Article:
So I can freely tell you which mascara sucks and which mascara makes me look like a movie star, on my personal blog, as long as I am not getting paid in cash or free product for that opinion. Because then it is just an opinion, and not an advertisement.

  20. Another article I'm reading, sent by @MikeHays:

    IAB Tells FTC To Scrap New Blogger Rules

    • Thank you, Lynn, for alerting us to this proposd ruling, even though we, Brits, will be unaffected for now.

      Although many affiliate promotions are carried out via a blog, there are many of us who use static websites for the same purpose so I take it that this ruling would affect one and all, irrespective of what type of site one has.

      Whilst those of us outside the US may not be affected, as yet, it's generally the case that what the US rules today is adopted by other countries tomorrow so none of us can relax for long.

      In any event, transparency is a good thing but it needs to be applied across the board (including politicians' endorsements, lobbying and special interests/connections/remunerations) rather than aimed at a certain sector of the industry, otherwise it is, in my humble opinion, discriminatory.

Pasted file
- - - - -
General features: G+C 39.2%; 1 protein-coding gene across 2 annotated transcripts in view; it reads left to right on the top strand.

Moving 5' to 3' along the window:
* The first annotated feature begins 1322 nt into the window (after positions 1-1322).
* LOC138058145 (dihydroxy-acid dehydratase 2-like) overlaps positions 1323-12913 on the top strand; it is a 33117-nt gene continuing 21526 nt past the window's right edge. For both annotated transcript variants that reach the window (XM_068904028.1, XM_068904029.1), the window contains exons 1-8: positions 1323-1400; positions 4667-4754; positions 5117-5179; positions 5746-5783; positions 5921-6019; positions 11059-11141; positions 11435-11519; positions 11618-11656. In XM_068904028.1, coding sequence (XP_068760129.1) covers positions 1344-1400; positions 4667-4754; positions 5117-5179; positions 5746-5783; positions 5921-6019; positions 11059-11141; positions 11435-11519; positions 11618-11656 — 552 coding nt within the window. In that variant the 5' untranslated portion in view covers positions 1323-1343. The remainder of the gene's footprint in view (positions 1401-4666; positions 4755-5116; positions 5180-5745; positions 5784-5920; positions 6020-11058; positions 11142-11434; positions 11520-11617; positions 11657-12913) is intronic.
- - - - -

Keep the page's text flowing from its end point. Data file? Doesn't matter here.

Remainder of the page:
Until that happens, I doubt that the FTC's ruling will have a legal leg to stand on. But even if it does, the remedy is simple and you, Lynn, have already suggested this.

      I post my TOS, Disclaimer and Privacy Statement which anyone visiting our sites may read and in which I will now make it even more plain (in legalese) that whilst reviews of products given on our sites are based on our personal experience and opinion, if any item is purchased through our links, earned commissions from the product vendors may be the result and that they should make their own independent enquiries and satisfy themselves of the validity of any statement made in the review and the eventual benefit to themselves if they choose to purchase the item.